How To

Sight Fishing: Time Management

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Tournament angler Luke Clausen says it's time to start looking for bass in the shallows.

Tournament angler Luke Clausen says it's time to start looking for bass in the shallows.

The season is upon us to start looking for bass in the shallows, especially in clear water impoundments. It’s easy to waste many hours trying to entice a bass to eat a bait. By understanding a few characteristics of bedding bass, you can make better decisions on which ones to spend time on—and help make your fishing trip more enjoyable.

As with all techniques in fishing, it’s important to have the right equipment. There are two things I would never go sight fishing without: sunglasses and Power-Poles. A good pair of polarized sunglasses is a must. I use Smith Action Optics, and their techlite polarized glasses are also photo-chromatic so it minimizes the need for several pairs of glasses for different lighting conditions.

While sight fishing can be done from the bank, if you are fishing from a boat, Power-Poles are critical. If you don’t have Power-Poles, a good anchor can work, but look into adding Power-Poles when and if you can.

A quick side note: bedding fish are in the process of reproducing, and while I am not a fisheries biologist, catching fish in that stage can be detrimental to a fishery. With that said, bed fishing can be a great time, and an especially good time to take a kid or new angler fishing. By releasing the fish immediately after catching it, in the same location, you can minimize the impact on spawn.

It is very important to be as sneaky as possible. When possible, wear clothes that blend in with the surroundings and stay as far from the bedding areas as possible. No matter what you do, a fish will usually see you before you see it. This is the first sign of how catchable a fish is. Most fish can be classified in three categories immediately.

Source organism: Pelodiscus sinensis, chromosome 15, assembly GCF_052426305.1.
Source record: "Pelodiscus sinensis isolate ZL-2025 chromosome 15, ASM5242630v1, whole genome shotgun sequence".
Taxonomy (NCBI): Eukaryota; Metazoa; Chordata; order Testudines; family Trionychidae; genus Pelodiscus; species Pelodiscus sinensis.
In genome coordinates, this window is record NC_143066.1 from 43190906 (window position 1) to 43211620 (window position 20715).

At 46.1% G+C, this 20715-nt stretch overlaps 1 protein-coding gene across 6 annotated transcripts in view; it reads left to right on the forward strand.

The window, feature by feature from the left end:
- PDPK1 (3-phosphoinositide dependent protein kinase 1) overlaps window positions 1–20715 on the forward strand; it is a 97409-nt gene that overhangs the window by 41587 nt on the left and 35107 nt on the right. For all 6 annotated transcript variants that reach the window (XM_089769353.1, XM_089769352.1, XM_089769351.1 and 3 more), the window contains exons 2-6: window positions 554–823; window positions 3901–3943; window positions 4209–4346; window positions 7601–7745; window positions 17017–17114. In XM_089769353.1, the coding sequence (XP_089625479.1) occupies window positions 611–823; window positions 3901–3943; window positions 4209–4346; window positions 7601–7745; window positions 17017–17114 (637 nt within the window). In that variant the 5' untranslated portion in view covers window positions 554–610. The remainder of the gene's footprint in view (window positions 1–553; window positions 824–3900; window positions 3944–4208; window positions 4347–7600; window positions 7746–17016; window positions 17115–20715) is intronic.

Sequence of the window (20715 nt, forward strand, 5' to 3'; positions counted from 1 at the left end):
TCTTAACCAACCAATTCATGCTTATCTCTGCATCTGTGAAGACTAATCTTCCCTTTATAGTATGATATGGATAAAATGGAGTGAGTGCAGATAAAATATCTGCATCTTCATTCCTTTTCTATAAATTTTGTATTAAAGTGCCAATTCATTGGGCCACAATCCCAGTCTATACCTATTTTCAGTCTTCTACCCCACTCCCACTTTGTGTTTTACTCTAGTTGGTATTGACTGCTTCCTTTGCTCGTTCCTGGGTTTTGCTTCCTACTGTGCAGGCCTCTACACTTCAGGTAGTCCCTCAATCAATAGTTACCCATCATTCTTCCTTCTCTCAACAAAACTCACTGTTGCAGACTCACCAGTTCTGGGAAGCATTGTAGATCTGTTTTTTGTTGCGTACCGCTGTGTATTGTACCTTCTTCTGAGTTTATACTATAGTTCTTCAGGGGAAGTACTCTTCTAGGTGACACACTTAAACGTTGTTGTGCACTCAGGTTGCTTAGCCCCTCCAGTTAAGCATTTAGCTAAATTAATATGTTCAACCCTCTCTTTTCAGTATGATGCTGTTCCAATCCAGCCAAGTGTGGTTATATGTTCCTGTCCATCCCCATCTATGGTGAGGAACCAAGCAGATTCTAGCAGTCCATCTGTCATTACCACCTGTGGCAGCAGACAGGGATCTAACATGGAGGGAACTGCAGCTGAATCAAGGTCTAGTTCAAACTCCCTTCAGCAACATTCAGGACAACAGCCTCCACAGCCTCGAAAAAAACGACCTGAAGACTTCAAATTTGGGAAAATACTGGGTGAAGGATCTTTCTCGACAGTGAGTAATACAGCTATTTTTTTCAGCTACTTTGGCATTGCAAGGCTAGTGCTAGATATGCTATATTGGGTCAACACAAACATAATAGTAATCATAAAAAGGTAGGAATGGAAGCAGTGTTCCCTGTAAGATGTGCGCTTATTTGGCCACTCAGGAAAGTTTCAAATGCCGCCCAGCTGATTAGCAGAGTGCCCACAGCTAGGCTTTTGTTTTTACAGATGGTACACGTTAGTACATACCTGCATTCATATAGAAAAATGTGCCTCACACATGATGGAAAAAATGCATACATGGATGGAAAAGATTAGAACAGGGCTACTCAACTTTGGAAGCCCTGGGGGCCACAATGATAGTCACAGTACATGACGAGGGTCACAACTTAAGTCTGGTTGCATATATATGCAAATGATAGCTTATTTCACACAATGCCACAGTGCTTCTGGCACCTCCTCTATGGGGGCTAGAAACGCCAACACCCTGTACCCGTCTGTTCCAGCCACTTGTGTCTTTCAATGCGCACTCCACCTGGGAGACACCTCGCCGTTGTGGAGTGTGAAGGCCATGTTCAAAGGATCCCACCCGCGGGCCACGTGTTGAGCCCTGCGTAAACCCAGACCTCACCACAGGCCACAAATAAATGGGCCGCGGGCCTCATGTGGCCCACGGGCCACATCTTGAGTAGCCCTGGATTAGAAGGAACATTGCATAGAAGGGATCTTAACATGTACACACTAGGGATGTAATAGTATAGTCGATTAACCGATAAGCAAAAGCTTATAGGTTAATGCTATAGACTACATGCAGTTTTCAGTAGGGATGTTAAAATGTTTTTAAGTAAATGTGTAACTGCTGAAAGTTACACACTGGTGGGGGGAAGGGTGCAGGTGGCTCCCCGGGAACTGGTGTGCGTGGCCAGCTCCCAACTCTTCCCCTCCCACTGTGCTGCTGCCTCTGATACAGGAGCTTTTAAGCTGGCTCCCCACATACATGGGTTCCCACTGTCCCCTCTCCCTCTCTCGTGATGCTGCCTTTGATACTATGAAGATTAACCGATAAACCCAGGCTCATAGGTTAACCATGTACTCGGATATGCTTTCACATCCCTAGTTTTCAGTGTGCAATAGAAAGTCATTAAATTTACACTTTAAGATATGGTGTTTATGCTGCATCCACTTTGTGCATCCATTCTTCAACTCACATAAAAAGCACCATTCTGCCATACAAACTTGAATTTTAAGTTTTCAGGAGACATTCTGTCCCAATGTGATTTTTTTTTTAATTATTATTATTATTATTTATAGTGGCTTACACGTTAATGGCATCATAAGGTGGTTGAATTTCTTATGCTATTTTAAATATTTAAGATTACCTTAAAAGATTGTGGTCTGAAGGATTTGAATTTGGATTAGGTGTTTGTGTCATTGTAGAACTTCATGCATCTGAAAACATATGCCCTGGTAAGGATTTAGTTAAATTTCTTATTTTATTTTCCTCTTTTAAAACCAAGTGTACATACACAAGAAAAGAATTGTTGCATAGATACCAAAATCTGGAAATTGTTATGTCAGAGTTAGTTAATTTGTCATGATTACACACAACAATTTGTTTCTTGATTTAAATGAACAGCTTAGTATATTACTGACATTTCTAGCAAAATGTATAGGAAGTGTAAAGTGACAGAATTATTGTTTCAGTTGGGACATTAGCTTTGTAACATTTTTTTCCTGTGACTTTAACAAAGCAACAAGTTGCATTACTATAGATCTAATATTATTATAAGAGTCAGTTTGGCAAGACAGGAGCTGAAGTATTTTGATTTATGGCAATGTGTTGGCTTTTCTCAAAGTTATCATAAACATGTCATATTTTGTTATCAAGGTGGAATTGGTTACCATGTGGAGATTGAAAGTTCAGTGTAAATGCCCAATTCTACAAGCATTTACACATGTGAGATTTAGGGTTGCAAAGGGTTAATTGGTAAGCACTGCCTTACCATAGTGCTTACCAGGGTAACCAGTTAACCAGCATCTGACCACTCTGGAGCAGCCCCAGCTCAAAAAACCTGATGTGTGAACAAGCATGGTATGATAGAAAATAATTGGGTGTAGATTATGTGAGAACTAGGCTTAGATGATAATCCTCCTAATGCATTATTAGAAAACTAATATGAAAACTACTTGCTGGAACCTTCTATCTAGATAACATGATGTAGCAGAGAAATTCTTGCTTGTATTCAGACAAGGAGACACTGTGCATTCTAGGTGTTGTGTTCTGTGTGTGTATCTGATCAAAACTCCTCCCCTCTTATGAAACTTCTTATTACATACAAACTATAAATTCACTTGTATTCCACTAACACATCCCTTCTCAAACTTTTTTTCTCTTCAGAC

The first category is easy to figure out. I call it “locked on:” a bass that doesn’t move from its bed when it sees you or your bait is locked on. These fish are the easiest to catch, and if it’s the size you are looking for, it’s worth the time to fish for it.

The second and third categories start the same, but end differently. They both start by a targeted fish leaving the bed. You can begin to decipher the catch-ability of a fish by seeing how fast it moves from the bed. Fish moving faster from the bed are less catchable than those that slowly wander off.

Next, focus on how far it moves from the bed. Does that fish moves completely out of sight, or does it just move to slightly deeper water where it can keep an eye on the bed? In the latter case, you might be able to entice the fish back to the bed quickly by throwing a bait onto its bed. I call fish like this “skittish” and they are catchable, for the most part. For the right fish, I will spend time working on fish like this.

For fish that move completely out of sight, it might be necessary to continue down the bank and return a little later in the day. Since you already know where that fish is, you can mark the spot and return in a more “stealthy” mode. If that fish once again leaves the bed, then it might not be worth fishing for. If it’s an absolute giant or a tournament game-changer, I might return a few times during the day. Otherwise, I won’t waste much time angling for a fish in this stage. I call these fish “not ready.”

By determining whether a fish is locked on, skittish, or not ready, you can better utilize your time on the water. Remember to use your favorite Z-Man Fishing soft plastic bait when bed fishing. Because elaZtech plastic will stay rigged and last longer, you know your bait will be rigged and ready when that fish is ready to eat.

Image courtesy Luke Clausen

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